Before I went into the large room at WIZO's Jerusalem branch, I didn't know people who didn't buy their clothes in stores. Completely by chance, I dove into piles of clothes selling for a shekel apiece and into the world of clothing collectors. I wasn't enthusiastic when a friend invited me to join her one morning, dropping off clothes at a charity and also "taking a few clothes." "You'll enjoy it," she promised, flashing her most enticing smile.
A few hours later, I stood helplessly in front of a closet bursting with clothes. The knowledge that I had nothing to wear prompted an uncontrollable urge to hop over to Zara. But the thought of the overdraft in my bank account stopped me. Frustrated, I packed a few unneeded items and off we went. I didn't know that I would bring back a lot more than I had taken.
At WIZO, the clothing fest was in full swing. "Try it on," suggested a young man dressed in student chic to the young woman on the other side of a pile of slacks. "It'll fit you." He tossed her a great red dress, and I couldn't help but hope that it wouldn't fit her. And, indeed, the young woman took a look at the dress and casually tossed it straight into my arms. She and her friend sat comfortably on top of a pile of clothes. They lazily picked up things while reporting loudly to their friends, students at the Bezalel Academy of Art and Design.
The room was bubbling with activity. Total strangers suggested garments to each other, and generously complimented each other. Here and there someone hemmed nervously and defended his territory. We were there for several hours. Among the frightening shmattes were garments in excellent condition, straight from the brand-name stores, alongside vintage clothes that seemed to have their own story. It was a real ball.
Gleaning items for a shekel
The WIZO (Women's International Zionist Organization) secondhand shops, where donated clothes are sold cheaply, were originally intended for the needy, but they have long since been discovered by aficionados of secondhand clothes: students looking to save money, fans of an eclectic style of dress and bargain lovers. The large shop at the WIZO office in Jerusalem receives huge amounts of used clothing from donors and sells them for several shekels apiece.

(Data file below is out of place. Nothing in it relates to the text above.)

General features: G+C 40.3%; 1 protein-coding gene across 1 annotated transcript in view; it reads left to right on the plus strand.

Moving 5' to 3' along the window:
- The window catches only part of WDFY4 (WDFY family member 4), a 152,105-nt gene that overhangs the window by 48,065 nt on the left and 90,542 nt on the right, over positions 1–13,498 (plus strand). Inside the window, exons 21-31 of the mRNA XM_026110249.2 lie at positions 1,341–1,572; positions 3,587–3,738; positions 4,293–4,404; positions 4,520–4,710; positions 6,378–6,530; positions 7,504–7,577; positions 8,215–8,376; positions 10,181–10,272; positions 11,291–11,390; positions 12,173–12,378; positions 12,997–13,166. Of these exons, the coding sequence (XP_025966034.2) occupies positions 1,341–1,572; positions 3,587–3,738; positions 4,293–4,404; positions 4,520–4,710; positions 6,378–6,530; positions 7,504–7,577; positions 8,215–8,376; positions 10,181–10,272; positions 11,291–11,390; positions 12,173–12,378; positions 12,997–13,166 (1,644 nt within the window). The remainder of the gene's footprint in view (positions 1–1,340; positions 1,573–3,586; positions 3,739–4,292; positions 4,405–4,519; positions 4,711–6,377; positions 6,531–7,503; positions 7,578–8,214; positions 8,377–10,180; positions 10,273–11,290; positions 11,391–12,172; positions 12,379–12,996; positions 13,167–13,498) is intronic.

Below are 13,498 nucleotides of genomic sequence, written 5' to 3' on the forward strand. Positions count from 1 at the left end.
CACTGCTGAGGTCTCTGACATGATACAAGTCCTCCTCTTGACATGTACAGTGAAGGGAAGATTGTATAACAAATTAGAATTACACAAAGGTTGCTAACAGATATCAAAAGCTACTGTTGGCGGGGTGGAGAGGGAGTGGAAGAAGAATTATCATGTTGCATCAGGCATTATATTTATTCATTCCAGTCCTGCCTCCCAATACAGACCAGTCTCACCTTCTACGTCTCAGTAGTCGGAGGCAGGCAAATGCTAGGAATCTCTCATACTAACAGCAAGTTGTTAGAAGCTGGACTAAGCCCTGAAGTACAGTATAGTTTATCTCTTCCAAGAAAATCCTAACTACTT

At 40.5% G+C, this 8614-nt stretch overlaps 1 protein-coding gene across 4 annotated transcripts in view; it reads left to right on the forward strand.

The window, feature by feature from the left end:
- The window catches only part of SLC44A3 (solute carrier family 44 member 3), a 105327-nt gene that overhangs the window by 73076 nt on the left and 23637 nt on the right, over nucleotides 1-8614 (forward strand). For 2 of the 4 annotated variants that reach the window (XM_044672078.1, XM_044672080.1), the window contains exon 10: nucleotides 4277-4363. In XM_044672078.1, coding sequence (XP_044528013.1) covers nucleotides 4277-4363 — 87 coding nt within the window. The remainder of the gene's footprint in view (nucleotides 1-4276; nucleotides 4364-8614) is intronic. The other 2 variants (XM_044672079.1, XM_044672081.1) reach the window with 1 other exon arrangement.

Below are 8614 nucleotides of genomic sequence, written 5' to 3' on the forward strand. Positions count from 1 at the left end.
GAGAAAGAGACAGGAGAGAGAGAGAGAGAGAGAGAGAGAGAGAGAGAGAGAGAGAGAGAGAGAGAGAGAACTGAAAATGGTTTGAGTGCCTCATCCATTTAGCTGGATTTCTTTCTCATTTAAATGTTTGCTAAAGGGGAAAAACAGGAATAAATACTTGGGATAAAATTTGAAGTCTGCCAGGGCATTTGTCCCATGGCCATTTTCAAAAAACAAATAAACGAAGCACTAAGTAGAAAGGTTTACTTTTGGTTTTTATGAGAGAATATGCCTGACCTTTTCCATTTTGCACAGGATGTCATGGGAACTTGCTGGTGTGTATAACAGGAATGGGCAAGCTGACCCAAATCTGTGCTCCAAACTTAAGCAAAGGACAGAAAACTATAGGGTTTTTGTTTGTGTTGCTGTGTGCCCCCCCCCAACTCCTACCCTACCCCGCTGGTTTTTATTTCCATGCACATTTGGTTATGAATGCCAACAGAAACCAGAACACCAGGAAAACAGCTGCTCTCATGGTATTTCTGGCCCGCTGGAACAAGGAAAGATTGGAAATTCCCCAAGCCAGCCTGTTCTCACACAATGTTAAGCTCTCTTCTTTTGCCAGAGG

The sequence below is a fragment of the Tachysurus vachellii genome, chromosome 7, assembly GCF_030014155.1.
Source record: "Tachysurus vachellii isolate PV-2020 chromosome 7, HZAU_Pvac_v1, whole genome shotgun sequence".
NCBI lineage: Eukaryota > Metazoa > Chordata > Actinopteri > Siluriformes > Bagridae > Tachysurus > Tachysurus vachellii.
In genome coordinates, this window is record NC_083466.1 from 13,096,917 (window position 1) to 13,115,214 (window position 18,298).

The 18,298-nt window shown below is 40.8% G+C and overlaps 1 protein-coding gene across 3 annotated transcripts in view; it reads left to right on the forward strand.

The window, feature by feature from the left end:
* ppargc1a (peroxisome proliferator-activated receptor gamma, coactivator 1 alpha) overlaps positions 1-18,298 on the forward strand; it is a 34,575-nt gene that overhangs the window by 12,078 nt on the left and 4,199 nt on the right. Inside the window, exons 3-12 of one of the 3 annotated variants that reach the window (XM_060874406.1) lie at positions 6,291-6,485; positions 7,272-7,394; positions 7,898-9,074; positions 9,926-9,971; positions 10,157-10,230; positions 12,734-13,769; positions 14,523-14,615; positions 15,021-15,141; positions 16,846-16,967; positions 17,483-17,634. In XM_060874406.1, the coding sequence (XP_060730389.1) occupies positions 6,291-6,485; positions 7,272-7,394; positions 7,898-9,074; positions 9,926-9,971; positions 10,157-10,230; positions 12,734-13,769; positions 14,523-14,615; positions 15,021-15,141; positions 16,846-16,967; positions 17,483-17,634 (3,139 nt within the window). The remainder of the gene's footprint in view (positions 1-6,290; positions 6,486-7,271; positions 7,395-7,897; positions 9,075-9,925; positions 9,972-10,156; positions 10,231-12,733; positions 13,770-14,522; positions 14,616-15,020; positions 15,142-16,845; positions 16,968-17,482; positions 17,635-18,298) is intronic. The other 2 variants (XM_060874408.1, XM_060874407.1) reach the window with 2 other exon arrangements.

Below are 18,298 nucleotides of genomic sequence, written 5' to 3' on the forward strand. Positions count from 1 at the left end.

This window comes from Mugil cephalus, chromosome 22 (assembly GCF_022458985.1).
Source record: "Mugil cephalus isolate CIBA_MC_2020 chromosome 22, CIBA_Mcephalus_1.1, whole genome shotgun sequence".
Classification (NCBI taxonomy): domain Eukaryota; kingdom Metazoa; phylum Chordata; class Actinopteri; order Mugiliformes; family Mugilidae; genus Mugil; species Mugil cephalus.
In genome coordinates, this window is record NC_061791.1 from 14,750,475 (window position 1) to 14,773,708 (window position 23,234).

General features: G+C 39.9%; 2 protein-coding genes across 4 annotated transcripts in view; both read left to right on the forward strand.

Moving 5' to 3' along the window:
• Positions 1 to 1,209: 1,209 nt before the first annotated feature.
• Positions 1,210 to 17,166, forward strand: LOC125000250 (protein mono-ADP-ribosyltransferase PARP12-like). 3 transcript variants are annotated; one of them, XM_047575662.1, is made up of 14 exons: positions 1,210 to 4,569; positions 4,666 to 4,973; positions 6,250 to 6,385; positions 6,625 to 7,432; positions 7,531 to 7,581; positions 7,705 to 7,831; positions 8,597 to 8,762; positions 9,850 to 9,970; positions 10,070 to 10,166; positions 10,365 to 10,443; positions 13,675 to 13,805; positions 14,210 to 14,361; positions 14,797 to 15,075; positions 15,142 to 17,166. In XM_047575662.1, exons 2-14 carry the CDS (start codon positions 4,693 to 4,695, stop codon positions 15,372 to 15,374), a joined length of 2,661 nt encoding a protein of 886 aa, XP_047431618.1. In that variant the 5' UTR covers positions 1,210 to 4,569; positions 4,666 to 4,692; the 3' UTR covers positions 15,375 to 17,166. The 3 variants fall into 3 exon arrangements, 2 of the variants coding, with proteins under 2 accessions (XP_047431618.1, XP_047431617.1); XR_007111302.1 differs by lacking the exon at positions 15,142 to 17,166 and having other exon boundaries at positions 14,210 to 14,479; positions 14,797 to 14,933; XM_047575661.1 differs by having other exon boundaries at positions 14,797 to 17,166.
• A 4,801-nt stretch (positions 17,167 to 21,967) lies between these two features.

Old and young were everywhere sifting through the mounds of clothes. The scene reminded me of Jean-Francois Millet's 1857 work, "The Gleaners," and even more so of the poetic film of the same name by French director Agnes Varda. In 2000, Varda documented people who scavenge through trash. As the film progresses, it becomes a fascinating and disturbing analysis of the Western culture of plenty.
This harmless hobby of eccentrics long ago moved over into the mainstream and caught on with the yuppies once the chic of secondhand clothes was discovered and the yuppie trend of renovating old houses and furniture with a retro flavor caught on. When old and inexpensive clothes became vintage trendy and the prices went up accordingly, the collectors who love bargains switched from shopping in stores to looking for clothes at charities or yard sales.
Bartering markets for clothes and other things, where no money changes hands, also popped up, created by social groups advocating recycling. Very quickly they also became part of the eco-chic trend, along with organic food, and spread around the world from its birthplace in the Boston area and San Francisco. Now it is arriving Israel and sprouting like mushrooms after a rainstorm. Three years ago, during a conversation with friends, Merav Carmi of Nahalal incidentally tossed out the idea of a market where clothes from their closets would be offered. They thought about it and then went ahead with the idea. They piled the clothes on doors they placed across boxes and they invited friends to come and take. The market was a success and became an institution.
At the Nahalal market today, in addition to clothes, dishes and other items are now exchanged, as are organic foods such as jelly and tahina. Some 400 people show up on the last Saturday of every month. "At first we had to get rid of the neediness associated with secondhand stuff," she says. "People didn't get that it's free and insisted on paying." Everyone who comes, takes whatever they want. Among them are Filipino workers, who send packages of clothing from the market to their families back home. Nevertheless, says Carmi, there still remain huge piles of clothes, which she distributes to charitable organizations. Bags of clothing that can't be worn are taken to nearby garages that use them as rags.